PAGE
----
The Revival of Revenge
We’re under the impression that progress in inevitable. Not only technological progress, but human progress is for all intents and purposes a right. Right?
Schumer’s Vengeful Language Hearkens Back to 2,500 Years Ago
Earlier this month on the steps of the Supreme Court, Senate Minority Leader Charles Schumer made it clear that he’s out for vengeance.
“I want to tell you, Gorsuch. I want to tell you, Kavanaugh,” he said. “You have released a whirlwind, and you will pay the price. You won’t know what hit you if you go forward with these awful decisions.” That is decisions in any way restricting unlimited abortion.
What exactly Schumer threatened is unclear — Assassination? Impeachment? Abductions and beatings? But what is clear is that a senior U.S. senator believes in vengeance justice — something that, around 500 B.C., Aeschylus dismissed as a horrid idea in his trilogy of plays The Oresteia.
“The Oresteia” Play Highlighted Why Revenge Justice is a Bad Idea
Paris, prince of Troy, visited Sparta and its king, Menelaus. There he met Menelaus’ beautiful wife, Helen, and together they ran away to Troy.
In his fury, Menelaus with the help of his brother Agamemnon mobilized for revenge. The legendary thousand ships sailed to conquer Troy, raze the city, kill Paris, and recover Helen. It took ten years, but finally the city fell. Helen went home with Menelaus and Agamemnon returned to his wife, Clytemnestra.
What Agamemnon didn’t know was that while his desire for revenge had been satisfied with the taking of Troy, Clytemnestra’s vengefulness was smoldering for ten years. In order to get favorable winds to get to Troy, Agamemnon sacrificed their daughter to the gods. Agamemnon killed our daughter, Clytemnestra reasoned, and justice demands that I kill him.
Aeschylus’ first play, “Agamemnon,” begins as Agamemnon arrives home tired and dusty. He greets his wife and household and heads for a bath. There Clytemnestra along with her lover, Aegisthus who also has a claim of vengeance against Agamemnon, stab him to death.
The killer is killed and, as the first play ends, justice is served — maybe.
“The Liberation Bearers”
In the second play, “The Libation Bearers,” Agamemnon and Clytemnestra’s son, Orestes, who his mother drove out of town, comes home. Upon arrival he meets his sister, Electra, mourning at their father’s grave. After she tells him the sordid tale of their father’s murder, Orestes, urged on by the god Apollo, declares, “They killed an honored man by cunning / they die by cunning, caught in the same noose.”
So Orestes kills the killers and, as the second play ends, justice is served — maybe.
As the third play, “The Eumenides,” opens, Orestes faces vengeance. The ancient gods of the underworld, the Furies, pursue him demanding his life, demanding justice. “Blood of the mother draws me on,” says the leader of the Fury, “must hunt the man for Justice.”
Orestes hurries to Delphi to seek Apollo’s help. “You commended [Orestes] to kill his mother,” the leader of the Furies accuses Apollo. The god puts it differently: “Commanded him to avenge his father….”
Killing one’s mother is bad. Avenging one’s father is good. So which is it?
Orestes runs to Athens to seek help from Athena. There the goddess of wisdom brokers a deal to satisfy all parties: Apollo, the Furies, Orestes, justice, and the good of the city.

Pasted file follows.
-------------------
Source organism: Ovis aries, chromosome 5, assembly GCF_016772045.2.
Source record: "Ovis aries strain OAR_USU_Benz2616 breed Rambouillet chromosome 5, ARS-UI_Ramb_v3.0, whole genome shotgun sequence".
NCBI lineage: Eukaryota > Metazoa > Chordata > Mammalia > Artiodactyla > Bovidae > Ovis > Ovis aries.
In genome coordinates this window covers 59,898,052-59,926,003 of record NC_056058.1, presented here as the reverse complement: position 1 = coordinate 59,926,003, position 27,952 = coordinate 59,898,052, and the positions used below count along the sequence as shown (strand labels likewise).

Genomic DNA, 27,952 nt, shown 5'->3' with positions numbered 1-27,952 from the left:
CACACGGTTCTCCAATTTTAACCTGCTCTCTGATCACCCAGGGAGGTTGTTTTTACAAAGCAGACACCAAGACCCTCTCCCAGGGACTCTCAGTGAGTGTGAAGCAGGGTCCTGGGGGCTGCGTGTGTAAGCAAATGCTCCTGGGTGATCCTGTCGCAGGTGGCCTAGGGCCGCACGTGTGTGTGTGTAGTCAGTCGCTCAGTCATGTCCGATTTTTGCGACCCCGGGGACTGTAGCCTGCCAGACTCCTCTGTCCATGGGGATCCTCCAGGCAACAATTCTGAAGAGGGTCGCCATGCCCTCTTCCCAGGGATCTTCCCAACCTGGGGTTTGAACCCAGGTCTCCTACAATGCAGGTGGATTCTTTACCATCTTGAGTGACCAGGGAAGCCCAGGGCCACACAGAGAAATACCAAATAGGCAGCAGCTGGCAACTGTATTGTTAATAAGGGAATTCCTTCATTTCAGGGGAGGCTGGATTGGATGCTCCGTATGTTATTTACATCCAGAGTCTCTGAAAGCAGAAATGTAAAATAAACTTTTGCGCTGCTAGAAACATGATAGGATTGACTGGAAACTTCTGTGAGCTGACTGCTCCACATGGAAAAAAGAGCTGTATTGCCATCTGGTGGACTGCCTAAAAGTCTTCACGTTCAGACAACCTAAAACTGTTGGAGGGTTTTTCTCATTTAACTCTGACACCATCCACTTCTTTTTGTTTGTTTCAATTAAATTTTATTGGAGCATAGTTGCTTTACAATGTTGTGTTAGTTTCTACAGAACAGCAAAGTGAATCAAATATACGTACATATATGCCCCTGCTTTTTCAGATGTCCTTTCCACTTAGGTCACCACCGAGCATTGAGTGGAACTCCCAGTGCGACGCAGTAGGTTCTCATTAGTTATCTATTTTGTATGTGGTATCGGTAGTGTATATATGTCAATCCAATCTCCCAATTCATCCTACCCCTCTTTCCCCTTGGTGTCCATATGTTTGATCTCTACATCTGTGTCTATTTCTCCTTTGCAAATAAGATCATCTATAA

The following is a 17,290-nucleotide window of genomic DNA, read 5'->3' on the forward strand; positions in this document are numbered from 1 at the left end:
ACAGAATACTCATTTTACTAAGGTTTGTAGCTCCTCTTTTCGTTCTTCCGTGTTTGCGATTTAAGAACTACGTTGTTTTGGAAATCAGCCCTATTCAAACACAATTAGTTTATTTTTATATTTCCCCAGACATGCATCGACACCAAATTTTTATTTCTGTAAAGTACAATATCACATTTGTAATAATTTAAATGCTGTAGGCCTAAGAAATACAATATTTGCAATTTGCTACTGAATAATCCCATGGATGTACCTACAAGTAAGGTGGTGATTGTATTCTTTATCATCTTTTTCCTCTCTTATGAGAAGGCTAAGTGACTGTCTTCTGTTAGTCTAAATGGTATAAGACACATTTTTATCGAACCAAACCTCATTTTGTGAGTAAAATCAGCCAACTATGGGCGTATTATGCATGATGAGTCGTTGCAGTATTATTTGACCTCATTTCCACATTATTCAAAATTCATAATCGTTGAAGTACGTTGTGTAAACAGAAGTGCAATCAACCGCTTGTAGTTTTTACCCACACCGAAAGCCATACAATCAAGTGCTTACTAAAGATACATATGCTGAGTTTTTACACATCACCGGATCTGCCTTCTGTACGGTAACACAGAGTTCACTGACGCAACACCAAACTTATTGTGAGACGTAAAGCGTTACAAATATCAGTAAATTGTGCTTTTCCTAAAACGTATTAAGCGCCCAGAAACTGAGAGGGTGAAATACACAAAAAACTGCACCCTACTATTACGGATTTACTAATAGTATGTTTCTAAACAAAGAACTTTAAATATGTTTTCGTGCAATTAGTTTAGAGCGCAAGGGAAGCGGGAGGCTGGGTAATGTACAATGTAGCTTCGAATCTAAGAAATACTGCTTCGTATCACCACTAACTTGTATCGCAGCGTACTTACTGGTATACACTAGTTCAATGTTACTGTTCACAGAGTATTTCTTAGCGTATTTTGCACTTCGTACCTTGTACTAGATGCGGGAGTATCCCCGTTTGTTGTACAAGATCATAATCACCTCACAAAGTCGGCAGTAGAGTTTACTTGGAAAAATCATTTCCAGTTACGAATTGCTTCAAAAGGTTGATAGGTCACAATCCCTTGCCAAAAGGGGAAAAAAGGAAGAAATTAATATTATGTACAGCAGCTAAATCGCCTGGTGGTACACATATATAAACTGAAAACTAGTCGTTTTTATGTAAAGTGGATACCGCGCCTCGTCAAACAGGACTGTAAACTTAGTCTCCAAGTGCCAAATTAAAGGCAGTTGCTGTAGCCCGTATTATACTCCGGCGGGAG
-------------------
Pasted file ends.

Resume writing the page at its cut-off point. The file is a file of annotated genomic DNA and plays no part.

The Furies vociferously accuse Orestes and Athena weights the options. On the one hand, Orestes avenged his father’s murder, an act of filial piety and justice. On the other hand, as the Furies insist: he killed his own mother.
Unsure of how to adjudicate the case, she tells Orestes and the Furies:
summon your trusted witnesses and proofs,
your defenders under oath to help your cause.
And I will pick the finest men of Athens,
return and decide the issue fairly, truly —
bound to our oaths, our spirits bent on justice.
Rather than endless revenge in the name of justice, Athena proposes trial by jury. Orestes is acquitted and she convinces the Furies that justice through reason is superior to justice through rage and revenge. Not that the Furies and their rage are unimportant. Angry about crime and injustice is great good. But fury has its place and the Furies are, in a sense, domesticated. They become the Eumenides, “the Kindly Ones” whose energy rather than causing an endless cycle of revenge draws a people together in the pursuit of evenhanded justice and the common good.
A Parable for Our Age
As I read The Oresteia and as I interviewed my Wyoming Catholic College colleague Dr. Pavlos Papadopolous for the college’s After Dinner Scholar podcast, I couldn’t help thinking of the story as a parable for our age.
Digital lynchings on Twitter are commonplace. It’s nearly impossible to win a defamation of character lawsuit. Attacks on visiting scholars at colleges are hardly news any more. Vengeance and revenge are back in force.
And vengeful anger in our politics is especially shocking and damaging. Words about revenge by those sworn to uphold our system of justice can only help normalize a culture of vengeance, something Aeschylus and the Athenians had the good sense to reject 2,500 years ago.
Dr. James Tonkowich, a senior contributor to The Stream, is a freelance writer, speaker and commentator on spirituality, religion and public life. He is the author of The Liberty Threat: The Attack on Religious Freedom in America Today and Pears, Grapes, and Dates: A Good Life After Mid-Life. Jim serves as Director of Distance Learning at Wyoming Catholic College and is host of the college’s weekly podcast, “The After Dinner Scholar.”